With dog food and a pack of huskies Dr. Veit Helm would not get far on his Antarctic expeditions. Instead, the geophysicist at the Alfred Wegener Institute for Polar and Marine Research in the Helmholtz Association conducts research on the icy continent from on board an aircraft and successfully completed the first measurement campaign of the new Polar 6 research plane a few days ago.
The flights were part of the "CryoSat-2 validation experiment", which scientists of the Alfred Wegener Institute carried out together with colleagues from the Australian University of Tasmania in East Antarctica. They received support from the Australian Antarctic Division (AAD) and the European Space Agency (ESA). "We surveyed the Totten Glacier and the Law Dome to acquire data that will enable us to check the accuracy of ESA's CryoSat satellite," says Dr. Veit Helm.
The CryoSat-2 satellite has been orbiting around the Earth since 8 April 2010. It records changes in sea ice thickness and changing surface heights of land ice in the Arctic and Antarctic and in this way supplies important data for climate research. Over Antarctica, for instance, it measures to an accuracy of a few centimetres how high glaciers rise up from the surface using its two radar antennas. Researchers utilise these regularly collected data to check whether and to what extent the inland ice masses of the Antarctic increase or shrink.
To make sure that the satellite is collecting data with maximum precision, however, the scientists regularly conduct comparative measurements from the air and on the ground. "The CryoSat-2 validation experiment examines the influence that physical properties of the top snow and ice layer exert on the radar signal that the satellite emits and receives. Depending on such factors as the particle size of the snow, the extent to which it has compacted and how it is layered, the radar signal can penetrate deeper or less deep and is thus reflected differently. If we ignore these factors in the data evaluation, it may result in misinterpretations," explains Veit Helm.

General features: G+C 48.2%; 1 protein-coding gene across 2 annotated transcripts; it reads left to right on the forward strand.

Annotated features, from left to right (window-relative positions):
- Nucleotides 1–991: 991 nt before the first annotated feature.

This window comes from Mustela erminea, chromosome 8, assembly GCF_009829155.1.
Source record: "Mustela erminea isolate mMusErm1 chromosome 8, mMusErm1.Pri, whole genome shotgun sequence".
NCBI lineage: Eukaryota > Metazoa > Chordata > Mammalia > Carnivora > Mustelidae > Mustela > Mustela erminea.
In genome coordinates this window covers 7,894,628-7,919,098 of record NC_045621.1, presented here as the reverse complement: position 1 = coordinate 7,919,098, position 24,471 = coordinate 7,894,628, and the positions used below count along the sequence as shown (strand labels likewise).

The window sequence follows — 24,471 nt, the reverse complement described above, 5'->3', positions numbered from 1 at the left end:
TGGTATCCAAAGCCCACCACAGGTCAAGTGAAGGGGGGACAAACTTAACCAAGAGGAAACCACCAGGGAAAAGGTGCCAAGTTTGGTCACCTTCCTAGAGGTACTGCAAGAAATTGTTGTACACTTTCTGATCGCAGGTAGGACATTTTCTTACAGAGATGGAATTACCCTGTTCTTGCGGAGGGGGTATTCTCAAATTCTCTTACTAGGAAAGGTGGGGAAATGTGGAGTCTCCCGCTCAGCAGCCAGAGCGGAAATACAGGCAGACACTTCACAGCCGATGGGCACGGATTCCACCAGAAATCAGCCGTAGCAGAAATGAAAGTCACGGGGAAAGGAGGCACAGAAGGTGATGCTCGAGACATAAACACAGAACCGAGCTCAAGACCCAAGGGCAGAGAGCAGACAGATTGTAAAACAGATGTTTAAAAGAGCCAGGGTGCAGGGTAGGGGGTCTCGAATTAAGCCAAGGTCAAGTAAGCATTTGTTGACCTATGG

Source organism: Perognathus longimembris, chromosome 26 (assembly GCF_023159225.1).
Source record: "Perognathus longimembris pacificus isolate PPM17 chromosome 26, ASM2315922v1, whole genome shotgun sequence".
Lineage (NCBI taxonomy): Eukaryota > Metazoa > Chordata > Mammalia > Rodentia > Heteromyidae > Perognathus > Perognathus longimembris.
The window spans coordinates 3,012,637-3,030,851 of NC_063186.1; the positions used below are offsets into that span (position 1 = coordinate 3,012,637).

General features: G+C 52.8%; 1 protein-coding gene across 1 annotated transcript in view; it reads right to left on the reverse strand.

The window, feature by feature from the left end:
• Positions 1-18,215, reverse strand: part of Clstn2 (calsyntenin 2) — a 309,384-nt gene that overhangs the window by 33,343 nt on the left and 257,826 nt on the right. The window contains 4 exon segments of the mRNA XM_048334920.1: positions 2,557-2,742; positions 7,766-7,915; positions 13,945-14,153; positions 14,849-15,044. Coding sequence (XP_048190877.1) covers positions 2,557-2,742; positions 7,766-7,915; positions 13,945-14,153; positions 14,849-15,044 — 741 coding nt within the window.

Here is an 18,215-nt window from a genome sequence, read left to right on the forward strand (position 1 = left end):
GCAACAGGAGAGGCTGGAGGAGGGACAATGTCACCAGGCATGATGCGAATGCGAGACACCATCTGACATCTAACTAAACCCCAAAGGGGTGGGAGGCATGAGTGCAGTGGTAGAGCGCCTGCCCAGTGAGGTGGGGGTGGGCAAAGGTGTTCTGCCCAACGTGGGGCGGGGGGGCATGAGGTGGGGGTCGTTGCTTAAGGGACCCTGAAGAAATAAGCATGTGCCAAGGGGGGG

To understand the significance of such influencing variables, the scientists have to conduct validation experiments in the field. The measurements of the Polar 6, the research aircraft newly put into service and sponsored by the Federal Ministry of Education and Research, form a link between the satellite measurements from space and corroborative investigations on the ground. "Polar 6 not only has the same radar system as the satellite. We also have a laser scanner on board that scans the ice surface at a high resolution so we can develop highly precise elevation models, which in turn serve as comparative figures for the CryoSat measurements," states Veit Helm.
While the German geophysicist circled over the two glaciers in the aircraft, his Australian colleagues drove through the selected investigation areas in snowmobiles. "The snowmobiles were equipped with a GPS system that recorded the surface topography of the terrain. In addition, the ground team dug shafts in the top snow and ice layer to study its physical properties," says Veit Helm.
The Totten Glacier near Casey, the Australian research station, is considered to be the region with the greatest surface changes in East Antarctica. It is undergoing surface lowering and is therefore perfectly suited for the validation measurements. For the geophysicists the goal of the CryoSat mission is to record changes in the polar ice masses down to the smallest possible detail via satellite.
In this way the researchers not only have a significant edge over South Pole conqueror Roald Amundsen in terms of knowledge and a helper in space. On every measurement flight of the Polar 6 the scientists and crew can also trust in warm polar suits and a well devised emergency pack. For each person the latter contains, for example, a sleeping bag and sleeping pad, socks, gloves, sunscreen, cutlery, toilet paper, dry food rations for seven days and a portable satellite telephone that the crew always keeps handy.
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